March 30, 2021
April 1, 2021

SAFTU condemns Government’s continued vaccine bungling

The national lockdown update by Cyril Ramaphosa on 30 March 2021 revealed that government is failing, even faster, in the roll-out program of the Covid-19 vaccine.

The roll out has been delayed due to reasons relating to the inefficiency of the global capitalist system, in which competition between a few large pharmaceutical corporations which refuse to share Intellectual Property, and the hording of Covid-19 vaccines by rich countries, together create market distortions that can be described as vaccine-profiteering genocide.

This is no exaggeration: millions have died of Covid-19 (probably 150 000 in South Africa alone if excess death are included, triple what we are told in official Covid-19 statistics). Millions more will die because of Big Pharma and the rich countries’ selfishness.

Here, we also blame the government’s incompetence and lack of political will, as the main reasons we are not vaccinating our society at a faster rate. The government’s reliance on Johnson and Johnson is also problematic as production and delivery snags have been reported from the USA and Canada. Last November, the Aspen facility in Gqeberha was contracted to package J&J medicines, and only this week was President Cyril Ramaphosa able to announce that around 10% of the vaccines produced there will remain in South Africa.

But Ramaphosa’s track record of delivering on Covid-19 promises is unimpressive. In mid-2020 most countries were ordering vaccines but South African officials were tardy. Their Plan A is one we supported: in October, joining India, Kenya and Eswatini in the World Trade Organisation to demand that there be no Intellectual Property restrictions on Covid-19 vaccines or treatments. But from the government side, there was practically no public lobbying, so our natural allies in the world’s civil society organisations – who can pressure their own governments to support the IP waiver – have not been mobilised.

Finally vaccines were acquired several weeks ago. However, after a million doses of AstraZeneca were imported from India’s Serum Institute, it was found the vaccine could not prevent mild cases of the 501Y.V2 variant, hence these supplies were dumped on other African countries. The already delayed programme was halted, with a delay and readjustment of the first phase of Covid-19 vaccination.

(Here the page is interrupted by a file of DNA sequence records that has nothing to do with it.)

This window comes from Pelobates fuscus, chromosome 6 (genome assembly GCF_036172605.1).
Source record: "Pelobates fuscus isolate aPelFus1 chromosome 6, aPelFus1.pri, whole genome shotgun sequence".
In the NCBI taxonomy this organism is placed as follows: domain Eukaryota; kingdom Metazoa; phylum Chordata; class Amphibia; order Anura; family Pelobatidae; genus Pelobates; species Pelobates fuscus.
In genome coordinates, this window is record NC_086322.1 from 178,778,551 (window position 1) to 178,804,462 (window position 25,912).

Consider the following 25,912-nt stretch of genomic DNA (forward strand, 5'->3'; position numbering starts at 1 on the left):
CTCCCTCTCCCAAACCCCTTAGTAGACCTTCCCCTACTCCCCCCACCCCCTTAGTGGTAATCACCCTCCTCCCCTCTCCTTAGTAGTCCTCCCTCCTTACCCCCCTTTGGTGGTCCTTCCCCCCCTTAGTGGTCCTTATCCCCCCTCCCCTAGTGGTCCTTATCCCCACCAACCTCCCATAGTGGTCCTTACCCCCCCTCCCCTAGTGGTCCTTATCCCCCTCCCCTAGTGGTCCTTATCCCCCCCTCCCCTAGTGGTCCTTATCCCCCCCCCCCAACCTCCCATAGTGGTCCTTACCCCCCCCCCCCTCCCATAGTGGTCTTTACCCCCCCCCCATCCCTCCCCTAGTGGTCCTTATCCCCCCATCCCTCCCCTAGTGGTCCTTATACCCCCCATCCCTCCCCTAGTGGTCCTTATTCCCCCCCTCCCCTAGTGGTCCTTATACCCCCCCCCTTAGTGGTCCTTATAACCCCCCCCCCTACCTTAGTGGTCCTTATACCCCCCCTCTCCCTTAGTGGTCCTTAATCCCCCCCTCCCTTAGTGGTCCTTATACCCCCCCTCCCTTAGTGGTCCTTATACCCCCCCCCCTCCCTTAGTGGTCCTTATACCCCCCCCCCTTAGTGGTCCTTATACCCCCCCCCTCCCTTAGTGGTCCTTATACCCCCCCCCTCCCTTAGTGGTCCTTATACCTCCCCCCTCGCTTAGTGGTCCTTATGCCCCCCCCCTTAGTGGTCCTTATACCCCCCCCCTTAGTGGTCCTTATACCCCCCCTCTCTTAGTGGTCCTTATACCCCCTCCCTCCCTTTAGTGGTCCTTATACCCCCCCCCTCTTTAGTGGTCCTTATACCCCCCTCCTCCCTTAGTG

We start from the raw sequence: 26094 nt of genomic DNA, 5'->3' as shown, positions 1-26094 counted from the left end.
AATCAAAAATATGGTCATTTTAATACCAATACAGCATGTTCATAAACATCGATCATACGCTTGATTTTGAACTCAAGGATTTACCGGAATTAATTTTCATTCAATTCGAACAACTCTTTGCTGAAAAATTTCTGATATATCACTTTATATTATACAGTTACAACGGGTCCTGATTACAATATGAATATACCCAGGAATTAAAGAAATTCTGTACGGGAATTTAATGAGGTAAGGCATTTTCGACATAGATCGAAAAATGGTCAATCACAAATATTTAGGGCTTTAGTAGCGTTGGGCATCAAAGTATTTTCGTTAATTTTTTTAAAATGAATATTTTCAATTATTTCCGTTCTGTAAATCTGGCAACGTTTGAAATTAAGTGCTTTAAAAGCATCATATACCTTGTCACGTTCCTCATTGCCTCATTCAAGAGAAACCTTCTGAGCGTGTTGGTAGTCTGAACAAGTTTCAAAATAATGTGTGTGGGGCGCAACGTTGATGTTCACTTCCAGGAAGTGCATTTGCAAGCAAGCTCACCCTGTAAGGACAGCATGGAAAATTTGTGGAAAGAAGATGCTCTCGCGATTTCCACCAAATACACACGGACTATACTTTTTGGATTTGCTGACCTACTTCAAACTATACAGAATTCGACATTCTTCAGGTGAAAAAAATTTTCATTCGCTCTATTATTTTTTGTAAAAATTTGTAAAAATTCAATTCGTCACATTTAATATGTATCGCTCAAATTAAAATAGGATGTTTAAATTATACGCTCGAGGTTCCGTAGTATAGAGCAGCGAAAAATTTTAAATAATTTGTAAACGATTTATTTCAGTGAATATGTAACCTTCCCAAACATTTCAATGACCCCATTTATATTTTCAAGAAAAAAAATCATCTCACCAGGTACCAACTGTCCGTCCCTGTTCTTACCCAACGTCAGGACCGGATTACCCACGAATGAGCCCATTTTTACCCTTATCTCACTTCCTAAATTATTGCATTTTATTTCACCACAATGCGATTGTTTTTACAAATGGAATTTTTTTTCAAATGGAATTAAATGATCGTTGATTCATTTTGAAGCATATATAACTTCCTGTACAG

Although securing a vaccine that is not effective against the variant most common in South Africa could not be attributed to government’s lack of due diligence, the rush to buy from the private multinational pharmaceuticals under pressure of competing consumers is a major problem.

The basic problem is one that Salim Abdul Karim expressed recently: “South Africa is as guilty as many other countries. As much as we have committed to [the World Health Organisation’s strategy termed] Covax, we have gone around it. We have negotiated and paid high prices and secured vaccines early to jump the queue because there was political pressure to do so.”

Having placed orders for 31 million doses of Johnson & Johnson, phase one vaccination is underway: inoculating all the health care providers, followed by the most vulnerable sections, who are 60 and older. But here again the programme is lagging far behind, with a lack of political will to roll out the vaccines. Hence out of panic and desire to cover lost ground, the president has just announced that the completion of phase one vaccination will be rolled out concurrently with phase 1.